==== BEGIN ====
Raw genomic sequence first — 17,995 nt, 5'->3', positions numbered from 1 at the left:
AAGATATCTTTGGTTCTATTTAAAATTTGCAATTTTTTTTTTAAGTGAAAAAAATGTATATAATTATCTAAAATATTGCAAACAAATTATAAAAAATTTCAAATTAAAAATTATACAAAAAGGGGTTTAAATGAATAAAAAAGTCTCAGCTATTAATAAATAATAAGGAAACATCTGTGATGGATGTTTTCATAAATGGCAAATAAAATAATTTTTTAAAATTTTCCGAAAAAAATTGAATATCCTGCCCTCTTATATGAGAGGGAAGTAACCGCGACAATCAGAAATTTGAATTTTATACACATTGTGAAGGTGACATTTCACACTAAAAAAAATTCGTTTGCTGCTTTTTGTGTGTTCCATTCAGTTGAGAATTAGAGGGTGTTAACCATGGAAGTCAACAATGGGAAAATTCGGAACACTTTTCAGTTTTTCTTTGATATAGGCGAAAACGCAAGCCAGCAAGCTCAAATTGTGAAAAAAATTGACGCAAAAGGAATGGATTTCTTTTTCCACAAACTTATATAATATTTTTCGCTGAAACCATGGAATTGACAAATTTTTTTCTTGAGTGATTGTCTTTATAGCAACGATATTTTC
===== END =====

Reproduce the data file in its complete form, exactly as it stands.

Raw genomic sequence first — 17,995 nt, 5'->3', positions numbered from 1 at the left:
AAGATATCTTTGGTTCTATTTAAAATTTGCAATTTTTTTTTTAAGTGAAAAAAATGTATATAATTATCTAAAATATTGCAAACAAATTATAAAAAATTTCAAATTAAAAATTATACAAAAAGGGGTTTAAATGAATAAAAAAGTCTCAGCTATTAATAAATAATAAGGAAACATCTGTGATGGATGTTTTCATAAATGGCAAATAAAATAATTTTTTAAAATTTTCCGAAAAAAATTGAATATCCTGCCCTCTTATATGAGAGGGAAGTAACCGCGACAATCAGAAATTTGAATTTTATACACATTGTGAAGGTGACATTTCACACTAAAAAAAATTCGTTTGCTGCTTTTTGTGTGTTCCATTCAGTTGAGAATTAGAGGGTGTTAACCATGGAAGTCAACAATGGGAAAATTCGGAACACTTTTCAGTTTTTCTTTGATATAGGCGAAAACGCAAGCCAGCAAGCTCAAATTGTGAAAAAAATTGACGCAAAAGGAATGGATTTCTTTTTCCACAAACTTATATAATATTTTTCGCTGAAACCATGGAATTGACAAATTTTTTTCTTGAGTGATTGTCTTTATAGCAACGATATTTTC